Tomorrow is the one-year anniversary of the public release of the National Academies’ report, “Sexual Harassment of Women in Science, Engineering, and Medicine.” Removing sexual harassment and discrimination from our scientific culture is going to require persistent and coordinated efforts for meaningful change to actually happen. Supporting system-wide policies like the aforementioned legislation, and working to support survivors and improve institutions on a local level are critical to spurring change.
Happy Pride Month! This year marks the 50th anniversary of the Stonewall Riots, where black transwomen fought back against harassment from the police in Greenwich Village in June 1969. Though Pride today isn’t seen as a riot, the thread of activism has to be woven through our celebrations as actions.
We are scientists and we believe that evidence, not ideology, should inform healthcare decisions. The wave of anti-abortion laws across the United States are the latest in a long string of attempts to remove autonomy, falsely using science to justify denying people's constitutional rights and inflicting lasting damage.
May is mental health awareness month. Yet, open discussion of mental health continues to be a social taboo, is seldom discussed in popular media, and is rarely made a priority. This take action Tuesday calls on us all to do a few small things to broaden access to mental health services and increase mental health awareness.
Last week the Court of Arbitration for Sport decided to prevent Caster Semenya (NYT) and other women from competing in world sport competitions because of their innate high testosterone levels may constitute an unfair advantage. This is not only unfair (lets face it, no one prevented Michael Phelps from competing) but also an opportunity to educate ourselves that narrow definitions of womanhood are misogynistic, racist, transphobic and are NOT based in science. We must:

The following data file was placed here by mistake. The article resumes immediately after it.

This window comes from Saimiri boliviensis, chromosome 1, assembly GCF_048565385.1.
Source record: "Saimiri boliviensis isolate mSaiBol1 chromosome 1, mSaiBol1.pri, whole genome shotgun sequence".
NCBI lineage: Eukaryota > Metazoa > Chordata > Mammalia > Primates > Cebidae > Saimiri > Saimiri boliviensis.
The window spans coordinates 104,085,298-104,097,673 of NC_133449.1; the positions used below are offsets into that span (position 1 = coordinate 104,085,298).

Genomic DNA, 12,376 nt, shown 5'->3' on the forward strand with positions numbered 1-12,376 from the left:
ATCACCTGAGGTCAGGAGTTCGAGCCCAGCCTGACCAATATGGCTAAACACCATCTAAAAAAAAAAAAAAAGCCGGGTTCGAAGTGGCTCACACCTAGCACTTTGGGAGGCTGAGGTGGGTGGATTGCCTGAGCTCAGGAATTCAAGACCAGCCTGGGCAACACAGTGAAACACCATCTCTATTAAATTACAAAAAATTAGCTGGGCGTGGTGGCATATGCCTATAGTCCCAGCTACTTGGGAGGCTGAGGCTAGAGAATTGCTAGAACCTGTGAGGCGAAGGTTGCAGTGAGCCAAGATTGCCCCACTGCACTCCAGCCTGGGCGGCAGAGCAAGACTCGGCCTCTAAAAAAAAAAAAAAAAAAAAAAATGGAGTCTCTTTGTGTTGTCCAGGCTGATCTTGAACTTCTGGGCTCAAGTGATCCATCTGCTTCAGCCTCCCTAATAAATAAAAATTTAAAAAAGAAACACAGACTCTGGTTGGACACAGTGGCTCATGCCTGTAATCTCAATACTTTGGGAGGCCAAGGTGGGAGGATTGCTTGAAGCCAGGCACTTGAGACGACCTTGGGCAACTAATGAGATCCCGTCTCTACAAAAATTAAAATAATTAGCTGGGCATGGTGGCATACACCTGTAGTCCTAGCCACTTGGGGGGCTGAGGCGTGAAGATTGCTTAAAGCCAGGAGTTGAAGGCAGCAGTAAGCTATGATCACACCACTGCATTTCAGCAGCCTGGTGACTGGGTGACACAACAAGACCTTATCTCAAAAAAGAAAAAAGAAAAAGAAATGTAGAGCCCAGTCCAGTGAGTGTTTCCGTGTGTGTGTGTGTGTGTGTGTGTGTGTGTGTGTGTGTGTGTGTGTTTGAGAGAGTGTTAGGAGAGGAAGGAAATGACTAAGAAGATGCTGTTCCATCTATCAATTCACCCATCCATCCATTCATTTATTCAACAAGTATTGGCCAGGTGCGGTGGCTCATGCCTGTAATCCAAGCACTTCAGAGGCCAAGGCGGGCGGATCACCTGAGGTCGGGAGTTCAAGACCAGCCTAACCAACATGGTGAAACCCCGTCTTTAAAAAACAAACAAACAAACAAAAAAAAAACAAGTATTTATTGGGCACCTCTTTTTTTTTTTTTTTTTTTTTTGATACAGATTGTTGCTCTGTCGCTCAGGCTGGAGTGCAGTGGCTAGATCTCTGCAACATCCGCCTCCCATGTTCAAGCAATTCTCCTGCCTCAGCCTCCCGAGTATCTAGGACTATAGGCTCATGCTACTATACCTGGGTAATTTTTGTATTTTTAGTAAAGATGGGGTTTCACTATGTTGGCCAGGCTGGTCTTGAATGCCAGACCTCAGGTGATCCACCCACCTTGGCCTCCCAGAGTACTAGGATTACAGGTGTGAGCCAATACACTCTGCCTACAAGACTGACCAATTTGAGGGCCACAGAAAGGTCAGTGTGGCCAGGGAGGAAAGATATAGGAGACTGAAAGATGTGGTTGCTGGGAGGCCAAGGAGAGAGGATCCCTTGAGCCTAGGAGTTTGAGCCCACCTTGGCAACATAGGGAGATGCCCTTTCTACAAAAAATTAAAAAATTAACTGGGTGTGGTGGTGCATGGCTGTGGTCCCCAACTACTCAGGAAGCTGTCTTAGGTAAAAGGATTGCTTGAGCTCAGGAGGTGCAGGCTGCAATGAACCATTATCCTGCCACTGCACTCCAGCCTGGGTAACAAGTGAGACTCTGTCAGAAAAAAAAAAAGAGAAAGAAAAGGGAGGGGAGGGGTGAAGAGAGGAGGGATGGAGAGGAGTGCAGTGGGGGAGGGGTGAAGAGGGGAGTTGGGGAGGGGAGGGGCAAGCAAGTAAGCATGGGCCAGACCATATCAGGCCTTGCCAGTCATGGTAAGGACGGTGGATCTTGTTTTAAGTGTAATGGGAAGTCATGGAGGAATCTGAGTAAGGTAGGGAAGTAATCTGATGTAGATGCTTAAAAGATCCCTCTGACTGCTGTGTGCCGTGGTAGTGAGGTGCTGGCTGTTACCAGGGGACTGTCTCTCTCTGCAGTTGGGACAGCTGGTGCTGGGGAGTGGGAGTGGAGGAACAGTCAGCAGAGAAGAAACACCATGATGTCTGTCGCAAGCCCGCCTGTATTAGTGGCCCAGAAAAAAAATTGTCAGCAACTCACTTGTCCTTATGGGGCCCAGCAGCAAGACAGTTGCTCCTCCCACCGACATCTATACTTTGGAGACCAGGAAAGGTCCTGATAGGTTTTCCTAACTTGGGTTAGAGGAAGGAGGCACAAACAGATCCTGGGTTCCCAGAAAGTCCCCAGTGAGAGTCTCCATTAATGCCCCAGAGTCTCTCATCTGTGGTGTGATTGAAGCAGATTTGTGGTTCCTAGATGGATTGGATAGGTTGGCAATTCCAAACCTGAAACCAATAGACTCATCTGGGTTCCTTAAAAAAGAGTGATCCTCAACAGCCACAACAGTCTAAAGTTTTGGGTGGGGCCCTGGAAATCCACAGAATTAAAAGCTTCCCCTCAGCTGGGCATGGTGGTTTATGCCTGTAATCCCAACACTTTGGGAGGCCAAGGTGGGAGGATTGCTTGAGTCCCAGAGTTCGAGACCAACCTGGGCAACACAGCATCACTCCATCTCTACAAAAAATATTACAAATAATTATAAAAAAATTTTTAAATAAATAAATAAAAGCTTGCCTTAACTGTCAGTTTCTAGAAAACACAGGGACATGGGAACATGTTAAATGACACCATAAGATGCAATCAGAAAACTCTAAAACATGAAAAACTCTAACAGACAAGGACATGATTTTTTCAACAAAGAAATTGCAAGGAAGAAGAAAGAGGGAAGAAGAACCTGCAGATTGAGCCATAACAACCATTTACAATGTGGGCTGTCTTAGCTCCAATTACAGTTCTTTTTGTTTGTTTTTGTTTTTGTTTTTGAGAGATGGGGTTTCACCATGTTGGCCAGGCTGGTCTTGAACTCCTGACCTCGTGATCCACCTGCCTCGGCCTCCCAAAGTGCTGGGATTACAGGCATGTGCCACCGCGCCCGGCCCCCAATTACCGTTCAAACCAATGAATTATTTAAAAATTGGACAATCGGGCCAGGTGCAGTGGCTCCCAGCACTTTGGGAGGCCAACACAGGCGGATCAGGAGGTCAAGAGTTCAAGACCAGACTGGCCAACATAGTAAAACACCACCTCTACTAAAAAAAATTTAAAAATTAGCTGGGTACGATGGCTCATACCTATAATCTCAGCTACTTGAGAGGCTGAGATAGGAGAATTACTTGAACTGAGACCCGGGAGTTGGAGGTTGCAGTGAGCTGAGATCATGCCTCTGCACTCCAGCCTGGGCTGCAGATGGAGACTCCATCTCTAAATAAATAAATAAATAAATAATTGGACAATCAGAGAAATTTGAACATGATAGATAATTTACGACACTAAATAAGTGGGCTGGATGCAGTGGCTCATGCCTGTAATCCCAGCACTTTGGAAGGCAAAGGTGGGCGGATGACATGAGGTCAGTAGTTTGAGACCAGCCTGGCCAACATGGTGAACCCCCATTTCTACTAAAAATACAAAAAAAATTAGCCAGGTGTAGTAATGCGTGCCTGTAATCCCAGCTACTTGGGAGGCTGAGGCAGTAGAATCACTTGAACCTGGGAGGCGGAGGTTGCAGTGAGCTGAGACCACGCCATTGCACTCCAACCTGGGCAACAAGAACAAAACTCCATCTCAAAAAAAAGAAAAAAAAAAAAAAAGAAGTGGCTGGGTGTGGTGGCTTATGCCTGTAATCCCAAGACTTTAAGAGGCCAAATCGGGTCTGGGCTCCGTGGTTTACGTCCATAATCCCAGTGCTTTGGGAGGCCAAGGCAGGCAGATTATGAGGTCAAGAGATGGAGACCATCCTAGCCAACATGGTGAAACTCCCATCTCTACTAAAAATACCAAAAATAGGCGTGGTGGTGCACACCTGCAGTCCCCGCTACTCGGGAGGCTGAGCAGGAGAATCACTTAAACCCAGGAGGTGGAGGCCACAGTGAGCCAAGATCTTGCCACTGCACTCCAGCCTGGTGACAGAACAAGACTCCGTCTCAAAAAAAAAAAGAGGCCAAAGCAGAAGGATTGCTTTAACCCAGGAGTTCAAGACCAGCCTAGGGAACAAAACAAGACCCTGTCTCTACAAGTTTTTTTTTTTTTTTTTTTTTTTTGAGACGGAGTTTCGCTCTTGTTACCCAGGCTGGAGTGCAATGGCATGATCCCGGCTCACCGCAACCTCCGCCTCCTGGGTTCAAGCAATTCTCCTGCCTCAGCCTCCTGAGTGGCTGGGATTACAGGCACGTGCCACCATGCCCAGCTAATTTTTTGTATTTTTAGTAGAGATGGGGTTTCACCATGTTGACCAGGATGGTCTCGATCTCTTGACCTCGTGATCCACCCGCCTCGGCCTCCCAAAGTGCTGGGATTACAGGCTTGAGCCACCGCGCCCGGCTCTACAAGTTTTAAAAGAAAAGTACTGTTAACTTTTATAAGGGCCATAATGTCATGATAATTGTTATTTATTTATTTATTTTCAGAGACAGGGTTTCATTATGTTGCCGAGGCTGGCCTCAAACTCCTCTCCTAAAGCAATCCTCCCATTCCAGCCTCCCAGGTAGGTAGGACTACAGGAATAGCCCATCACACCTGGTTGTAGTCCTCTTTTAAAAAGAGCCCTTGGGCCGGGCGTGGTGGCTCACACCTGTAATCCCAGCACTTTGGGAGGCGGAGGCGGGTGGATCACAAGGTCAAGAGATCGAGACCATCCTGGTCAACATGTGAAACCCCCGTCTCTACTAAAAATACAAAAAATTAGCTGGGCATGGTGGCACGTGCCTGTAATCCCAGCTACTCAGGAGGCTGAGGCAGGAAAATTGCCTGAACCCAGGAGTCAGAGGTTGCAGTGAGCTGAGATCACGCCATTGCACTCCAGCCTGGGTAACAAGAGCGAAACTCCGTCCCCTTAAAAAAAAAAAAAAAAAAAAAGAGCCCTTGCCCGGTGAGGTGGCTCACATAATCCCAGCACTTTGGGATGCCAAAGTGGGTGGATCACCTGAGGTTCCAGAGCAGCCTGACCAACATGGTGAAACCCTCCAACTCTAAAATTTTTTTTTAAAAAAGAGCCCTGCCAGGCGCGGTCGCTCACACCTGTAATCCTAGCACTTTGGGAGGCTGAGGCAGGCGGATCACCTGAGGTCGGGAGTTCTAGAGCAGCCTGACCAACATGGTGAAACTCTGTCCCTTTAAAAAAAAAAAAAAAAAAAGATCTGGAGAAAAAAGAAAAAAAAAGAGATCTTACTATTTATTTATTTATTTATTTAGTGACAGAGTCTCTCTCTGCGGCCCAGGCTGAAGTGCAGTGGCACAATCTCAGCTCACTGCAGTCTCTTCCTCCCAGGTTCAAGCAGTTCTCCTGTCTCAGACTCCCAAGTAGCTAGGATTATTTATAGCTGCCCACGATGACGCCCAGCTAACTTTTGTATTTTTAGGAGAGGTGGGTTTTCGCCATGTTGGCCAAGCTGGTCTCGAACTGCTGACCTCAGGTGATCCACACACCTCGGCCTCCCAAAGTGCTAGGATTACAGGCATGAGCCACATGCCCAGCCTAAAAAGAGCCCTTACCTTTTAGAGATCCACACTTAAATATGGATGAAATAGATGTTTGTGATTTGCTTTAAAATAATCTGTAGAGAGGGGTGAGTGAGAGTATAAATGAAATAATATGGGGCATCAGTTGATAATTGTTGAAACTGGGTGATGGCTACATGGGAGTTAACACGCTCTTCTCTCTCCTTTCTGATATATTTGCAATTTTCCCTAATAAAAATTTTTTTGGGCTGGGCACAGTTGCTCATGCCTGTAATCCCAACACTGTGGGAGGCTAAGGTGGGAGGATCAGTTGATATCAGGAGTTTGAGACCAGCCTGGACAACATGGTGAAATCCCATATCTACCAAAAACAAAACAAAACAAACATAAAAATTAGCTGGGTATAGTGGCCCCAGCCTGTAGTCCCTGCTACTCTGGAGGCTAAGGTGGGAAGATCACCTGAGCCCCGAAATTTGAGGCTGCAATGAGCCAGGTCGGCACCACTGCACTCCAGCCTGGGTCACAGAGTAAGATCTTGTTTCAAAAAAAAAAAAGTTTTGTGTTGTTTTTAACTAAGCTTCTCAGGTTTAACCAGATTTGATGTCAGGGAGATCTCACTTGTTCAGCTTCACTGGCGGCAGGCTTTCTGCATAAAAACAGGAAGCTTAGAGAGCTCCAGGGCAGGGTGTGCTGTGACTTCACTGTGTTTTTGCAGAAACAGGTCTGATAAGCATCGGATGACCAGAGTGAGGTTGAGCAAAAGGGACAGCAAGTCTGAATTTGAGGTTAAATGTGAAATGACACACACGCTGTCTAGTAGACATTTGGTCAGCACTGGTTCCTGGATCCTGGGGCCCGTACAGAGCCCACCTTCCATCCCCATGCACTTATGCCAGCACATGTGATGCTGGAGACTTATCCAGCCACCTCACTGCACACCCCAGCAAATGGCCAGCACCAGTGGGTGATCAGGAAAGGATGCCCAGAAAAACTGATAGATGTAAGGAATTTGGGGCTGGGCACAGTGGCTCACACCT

As we point out in our PLOS Biology paper, published last week, we are tired of “seeing all men panels (“manels”) and women’s scientific expertise often excluded in the public realm.” So, what can you do about it?
April 11-17th is Black Maternal Health Week, organized by the Black Mamas Matter Alliance to bring awareness and action to maternal health and reproductive justice . The month of April is also recognized in the United States as National Minority Health Month – a month-long initiative to advance health equity across the country on behalf of all racial and ethnic minorities.
April is Autism Acceptance Month. It is important to shift from a more passive notion of “awareness” towards taking action in “acceptance”.
Many scientists have been very vocal about the importance of vaccination, however this may result in social media wars, in which both parties disagree, become increasingly angry, and no movement is made. Our goal is to improve the way we, as scientists, communicate with people who are hesitant about vaccines. Today, you can Take Action by using the literature to your advantage!
Mothers working in science have a tough job – juggling the demands of a career and looking after family. A recent study published in Nature found that in the United States “more than 40% of women with full-time jobs in science leave the sector or go part time after having their first child”. This week in #TakeActionTuesday the focus is all about supporting mothers in science. How can you help those around you?
Join our #SciMomJourney, share your story and help support other Moms in Science. This week we are officially launching our #SciMomJourney campaign. Our goal is to bring more visibility to the challenges mothers in science face when starting or building their families.
Today we show our support for #metooSTEM. The institution of science is not free of sexual harassment and assault on women. You may remember this past winter when astrophysicist Neil deGrasse Tyson was accused of harassing women, and as Prof. Chandra Prescod-Weinstein said, the event reminds “us that racial and gender bias continue to harm science and scientists”.
A current conversation in US academic spaces and on #AcademicTwitter is the role that the GRE (Graduate Record Examinations) has in STEM grad school admissions and the reasons why it acts as a barrier to access for a lot of folks, especially people of color, international students, and folks from disadvantaged backgrounds. As put by wokeSTEM, the GRE is “a deeply structured and institutionalized barrier for diversifying STEM”.